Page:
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While Sony has done a good job of creating an ultra-thin 7.9mm depth on the Xperia Z, it pairs it with somewhat strange design choices, like making the power button on the side of the phone a large silver button that protrudes from the side of the device. I'm not really a fan of that (or the small flaps you need to open to access the SIM, microSD and charger sockets which are required to ensure it stays water and dust resistant) but it does at least provide minor differentiation from other handsets and also ensures the button remains accessible when it's being used in a case.
Still, I prefer the narrower and slightly shorter chassis on the HTC One, which makes for a slightly more comfortable holding position. It's not that the Xperia Z is particularly wide, it just has very square edges which don't make for the most comfortable holding position.
The One's official depth is 9.3mm and it weighs 143g, making it 3 grams lighter than the Xperia Z. The One isn't perfect though, I did repeatedly keep tapping the HTC logo at the bottom of the screen expecting me to take me to the homescreen.
HTC's BlinkFeed app which populates the homescreen with info from websites, the weather app, and social media sources.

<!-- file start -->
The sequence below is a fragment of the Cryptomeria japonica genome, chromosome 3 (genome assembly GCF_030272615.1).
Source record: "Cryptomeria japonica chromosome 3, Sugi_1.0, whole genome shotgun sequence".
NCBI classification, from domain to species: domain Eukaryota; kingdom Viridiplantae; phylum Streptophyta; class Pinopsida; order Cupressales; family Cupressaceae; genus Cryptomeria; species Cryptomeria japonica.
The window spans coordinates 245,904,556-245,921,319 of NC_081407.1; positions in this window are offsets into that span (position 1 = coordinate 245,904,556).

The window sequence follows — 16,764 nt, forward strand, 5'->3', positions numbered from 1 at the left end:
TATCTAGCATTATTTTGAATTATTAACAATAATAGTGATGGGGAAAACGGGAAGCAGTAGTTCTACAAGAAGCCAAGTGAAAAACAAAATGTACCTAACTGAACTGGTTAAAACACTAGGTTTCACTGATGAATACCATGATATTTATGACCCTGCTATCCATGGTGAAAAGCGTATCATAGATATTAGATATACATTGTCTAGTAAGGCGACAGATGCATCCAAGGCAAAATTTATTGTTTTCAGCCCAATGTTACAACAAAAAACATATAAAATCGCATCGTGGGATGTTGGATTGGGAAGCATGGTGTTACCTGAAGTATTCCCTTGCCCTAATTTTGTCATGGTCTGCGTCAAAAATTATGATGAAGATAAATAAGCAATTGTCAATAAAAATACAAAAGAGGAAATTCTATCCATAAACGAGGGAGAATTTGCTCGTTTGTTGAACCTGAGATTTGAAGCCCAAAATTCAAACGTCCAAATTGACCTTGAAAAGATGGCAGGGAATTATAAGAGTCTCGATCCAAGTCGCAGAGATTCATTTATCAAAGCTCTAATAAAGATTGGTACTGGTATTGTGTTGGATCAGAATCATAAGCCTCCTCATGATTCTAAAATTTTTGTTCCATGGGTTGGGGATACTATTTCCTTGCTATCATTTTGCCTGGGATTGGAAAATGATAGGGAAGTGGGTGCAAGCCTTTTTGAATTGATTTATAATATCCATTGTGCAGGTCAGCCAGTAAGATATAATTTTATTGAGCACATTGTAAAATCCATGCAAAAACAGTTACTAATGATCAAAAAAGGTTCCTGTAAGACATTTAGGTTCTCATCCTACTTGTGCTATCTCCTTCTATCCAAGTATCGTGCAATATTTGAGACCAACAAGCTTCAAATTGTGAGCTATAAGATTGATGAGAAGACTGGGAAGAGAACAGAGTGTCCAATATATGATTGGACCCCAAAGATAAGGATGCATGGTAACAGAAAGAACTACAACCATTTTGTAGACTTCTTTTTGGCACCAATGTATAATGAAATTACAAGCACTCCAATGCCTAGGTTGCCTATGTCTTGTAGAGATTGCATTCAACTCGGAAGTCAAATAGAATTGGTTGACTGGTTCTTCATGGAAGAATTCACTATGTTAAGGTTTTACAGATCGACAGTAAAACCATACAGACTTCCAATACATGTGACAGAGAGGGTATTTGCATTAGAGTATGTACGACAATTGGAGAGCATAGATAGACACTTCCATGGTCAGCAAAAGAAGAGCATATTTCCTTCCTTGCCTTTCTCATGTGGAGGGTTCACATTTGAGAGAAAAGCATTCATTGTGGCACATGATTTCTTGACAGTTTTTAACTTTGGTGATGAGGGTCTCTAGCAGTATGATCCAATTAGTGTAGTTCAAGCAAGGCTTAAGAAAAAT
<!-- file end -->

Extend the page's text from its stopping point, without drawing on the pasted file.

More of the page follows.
As both handsets run the Jelly Bean version of Android the feature lists are very similar, but both manufacturers are known for making modifications to some of the core apps and features. For example, the Sony Xperia Z comes with the Walkman application in addition to the standard music player which provides a better interface and brings features like the Infinity button linking straight to info related to the artist or track that is playing, for example.
Likewise, the HTC One also puts some emphasis on the music, continuing HTC's long tradition of integrating Beats Audio software into its phones.
In a side-by-side comparison, my preference was for the sound produced by the HTC One, which was clearer and louder all round, likely helped by the speakers being placed on the front of the device.
The other major difference between the two devices is software tweaks, with HTC using its new BlinkFeed app to populate the homescreen with updates from things such as Facebook, Twitter, messages, TV favourites currently showing and weather.
The flaps on the Xperia Z
In contrast, the Xperia Z's homescreen feels less personal, or populated, which some people may prefer. Both have included a 'driving mode', which groups together relevant driving-related apps and displays them with oversized icons to make it easier to operate.
Most of the user experience of the rest of the two devices is comparably similar, but I preferred the feel of the HTC One; the screen just seemed that bit more responsive and the design of the handset appeals to me just a little more.
Overall, for me it's a close call between these two handsets: I hadn't been particularly impressed by either brand in recent years and now along come two great devices at once.
Both are also around about the same price – premium Android territory around the £500 mark.